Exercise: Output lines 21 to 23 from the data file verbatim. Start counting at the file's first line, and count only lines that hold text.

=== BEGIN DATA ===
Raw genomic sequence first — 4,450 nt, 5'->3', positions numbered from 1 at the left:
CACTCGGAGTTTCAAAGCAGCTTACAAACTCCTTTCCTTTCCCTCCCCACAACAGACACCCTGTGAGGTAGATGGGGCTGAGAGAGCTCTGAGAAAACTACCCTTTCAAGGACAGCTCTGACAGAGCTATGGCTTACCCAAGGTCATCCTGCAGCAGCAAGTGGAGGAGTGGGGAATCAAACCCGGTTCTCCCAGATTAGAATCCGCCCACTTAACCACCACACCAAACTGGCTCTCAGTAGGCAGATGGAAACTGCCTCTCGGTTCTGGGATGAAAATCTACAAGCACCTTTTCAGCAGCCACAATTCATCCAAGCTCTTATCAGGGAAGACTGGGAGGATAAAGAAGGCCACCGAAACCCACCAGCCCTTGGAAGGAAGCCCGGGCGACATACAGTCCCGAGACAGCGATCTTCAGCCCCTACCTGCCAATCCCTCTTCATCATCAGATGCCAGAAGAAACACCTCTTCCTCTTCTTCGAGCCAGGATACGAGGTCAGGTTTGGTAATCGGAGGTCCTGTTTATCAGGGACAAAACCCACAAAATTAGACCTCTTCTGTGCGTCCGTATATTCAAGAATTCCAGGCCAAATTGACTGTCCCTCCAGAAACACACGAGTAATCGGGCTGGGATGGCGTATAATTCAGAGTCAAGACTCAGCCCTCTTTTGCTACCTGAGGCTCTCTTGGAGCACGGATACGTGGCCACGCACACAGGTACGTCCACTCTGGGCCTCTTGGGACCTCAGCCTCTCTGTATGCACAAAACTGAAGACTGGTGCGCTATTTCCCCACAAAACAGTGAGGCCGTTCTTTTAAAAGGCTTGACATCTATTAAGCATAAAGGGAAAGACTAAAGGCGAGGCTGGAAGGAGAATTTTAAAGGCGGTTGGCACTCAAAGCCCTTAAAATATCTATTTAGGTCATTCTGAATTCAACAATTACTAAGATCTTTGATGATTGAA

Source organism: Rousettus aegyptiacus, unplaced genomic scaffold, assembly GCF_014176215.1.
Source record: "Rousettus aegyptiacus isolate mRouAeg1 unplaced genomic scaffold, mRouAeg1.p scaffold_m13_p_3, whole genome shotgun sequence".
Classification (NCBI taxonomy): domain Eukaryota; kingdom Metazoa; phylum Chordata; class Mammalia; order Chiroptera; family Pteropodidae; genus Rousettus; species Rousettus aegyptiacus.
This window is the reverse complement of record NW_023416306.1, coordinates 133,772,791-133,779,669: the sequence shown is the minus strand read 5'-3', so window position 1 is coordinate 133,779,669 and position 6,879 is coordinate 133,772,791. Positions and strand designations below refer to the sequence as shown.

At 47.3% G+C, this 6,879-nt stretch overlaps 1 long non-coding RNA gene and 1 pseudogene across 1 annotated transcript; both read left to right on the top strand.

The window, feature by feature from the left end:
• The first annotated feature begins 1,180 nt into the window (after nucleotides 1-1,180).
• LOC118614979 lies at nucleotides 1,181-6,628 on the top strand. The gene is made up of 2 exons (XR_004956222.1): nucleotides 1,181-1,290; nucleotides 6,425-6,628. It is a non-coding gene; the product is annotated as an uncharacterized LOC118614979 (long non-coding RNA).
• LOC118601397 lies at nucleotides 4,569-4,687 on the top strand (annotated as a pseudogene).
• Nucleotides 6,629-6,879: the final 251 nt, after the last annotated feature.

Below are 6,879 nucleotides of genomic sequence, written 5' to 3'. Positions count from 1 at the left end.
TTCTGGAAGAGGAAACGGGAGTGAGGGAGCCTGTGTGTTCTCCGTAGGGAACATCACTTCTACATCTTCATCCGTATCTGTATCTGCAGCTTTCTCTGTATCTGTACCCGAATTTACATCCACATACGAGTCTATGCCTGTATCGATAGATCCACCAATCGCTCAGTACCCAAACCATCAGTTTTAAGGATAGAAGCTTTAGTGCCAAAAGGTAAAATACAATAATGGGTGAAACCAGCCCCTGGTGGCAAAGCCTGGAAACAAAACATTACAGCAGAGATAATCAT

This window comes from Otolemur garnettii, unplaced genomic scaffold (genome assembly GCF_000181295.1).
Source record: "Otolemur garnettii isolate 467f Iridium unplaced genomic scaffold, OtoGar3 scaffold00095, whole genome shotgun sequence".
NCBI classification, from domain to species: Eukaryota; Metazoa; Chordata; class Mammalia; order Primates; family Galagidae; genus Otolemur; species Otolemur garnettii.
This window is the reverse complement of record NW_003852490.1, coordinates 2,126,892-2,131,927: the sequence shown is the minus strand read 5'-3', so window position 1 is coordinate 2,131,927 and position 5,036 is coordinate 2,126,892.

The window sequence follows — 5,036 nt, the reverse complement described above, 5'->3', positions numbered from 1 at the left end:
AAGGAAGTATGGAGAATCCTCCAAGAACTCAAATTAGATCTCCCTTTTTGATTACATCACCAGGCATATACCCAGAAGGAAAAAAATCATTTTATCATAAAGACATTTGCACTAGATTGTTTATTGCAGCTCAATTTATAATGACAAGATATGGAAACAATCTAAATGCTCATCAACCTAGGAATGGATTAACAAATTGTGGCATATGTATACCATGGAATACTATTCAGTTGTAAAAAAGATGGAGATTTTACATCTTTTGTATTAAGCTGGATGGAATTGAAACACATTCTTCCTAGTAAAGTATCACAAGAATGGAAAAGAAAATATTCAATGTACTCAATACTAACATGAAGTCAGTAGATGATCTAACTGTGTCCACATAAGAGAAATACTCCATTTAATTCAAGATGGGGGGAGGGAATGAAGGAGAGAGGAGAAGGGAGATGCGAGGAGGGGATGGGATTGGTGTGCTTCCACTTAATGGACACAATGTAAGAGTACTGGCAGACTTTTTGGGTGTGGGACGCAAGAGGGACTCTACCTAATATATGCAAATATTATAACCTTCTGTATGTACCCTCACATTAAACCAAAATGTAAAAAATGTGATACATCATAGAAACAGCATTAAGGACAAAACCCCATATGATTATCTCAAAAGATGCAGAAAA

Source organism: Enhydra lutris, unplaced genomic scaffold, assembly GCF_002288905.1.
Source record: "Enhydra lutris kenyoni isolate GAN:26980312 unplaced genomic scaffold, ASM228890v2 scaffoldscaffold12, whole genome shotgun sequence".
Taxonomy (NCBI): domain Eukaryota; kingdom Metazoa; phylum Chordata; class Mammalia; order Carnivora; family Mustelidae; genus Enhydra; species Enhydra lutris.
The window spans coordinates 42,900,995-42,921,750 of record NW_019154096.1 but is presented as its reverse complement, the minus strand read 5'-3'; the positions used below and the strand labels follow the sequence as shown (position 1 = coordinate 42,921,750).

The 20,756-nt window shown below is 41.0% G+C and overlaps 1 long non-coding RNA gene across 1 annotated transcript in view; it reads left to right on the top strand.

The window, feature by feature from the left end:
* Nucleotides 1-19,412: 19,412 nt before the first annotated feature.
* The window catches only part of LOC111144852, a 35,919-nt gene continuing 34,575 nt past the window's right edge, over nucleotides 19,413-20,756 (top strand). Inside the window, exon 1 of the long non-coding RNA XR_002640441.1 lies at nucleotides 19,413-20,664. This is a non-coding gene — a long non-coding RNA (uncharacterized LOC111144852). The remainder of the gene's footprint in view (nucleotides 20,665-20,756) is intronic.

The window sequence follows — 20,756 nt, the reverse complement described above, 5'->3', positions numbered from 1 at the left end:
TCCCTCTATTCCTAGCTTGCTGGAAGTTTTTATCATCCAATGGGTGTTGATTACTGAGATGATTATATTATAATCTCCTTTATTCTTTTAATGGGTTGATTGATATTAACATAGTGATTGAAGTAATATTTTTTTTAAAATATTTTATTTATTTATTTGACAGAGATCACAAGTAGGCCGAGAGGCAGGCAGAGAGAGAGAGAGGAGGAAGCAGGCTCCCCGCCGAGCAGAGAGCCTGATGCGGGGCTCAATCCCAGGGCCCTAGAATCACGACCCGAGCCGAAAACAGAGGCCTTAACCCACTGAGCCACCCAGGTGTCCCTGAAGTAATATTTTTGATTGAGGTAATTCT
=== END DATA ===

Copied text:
Source organism: Enhydra lutris, unplaced genomic scaffold, assembly GCF_002288905.1.
Source record: "Enhydra lutris kenyoni isolate GAN:26980312 unplaced genomic scaffold, ASM228890v2 scaffoldscaffold12, whole genome shotgun sequence".
Taxonomy (NCBI): domain Eukaryota; kingdom Metazoa; phylum Chordata; class Mammalia; order Carnivora; family Mustelidae; genus Enhydra; species Enhydra lutris.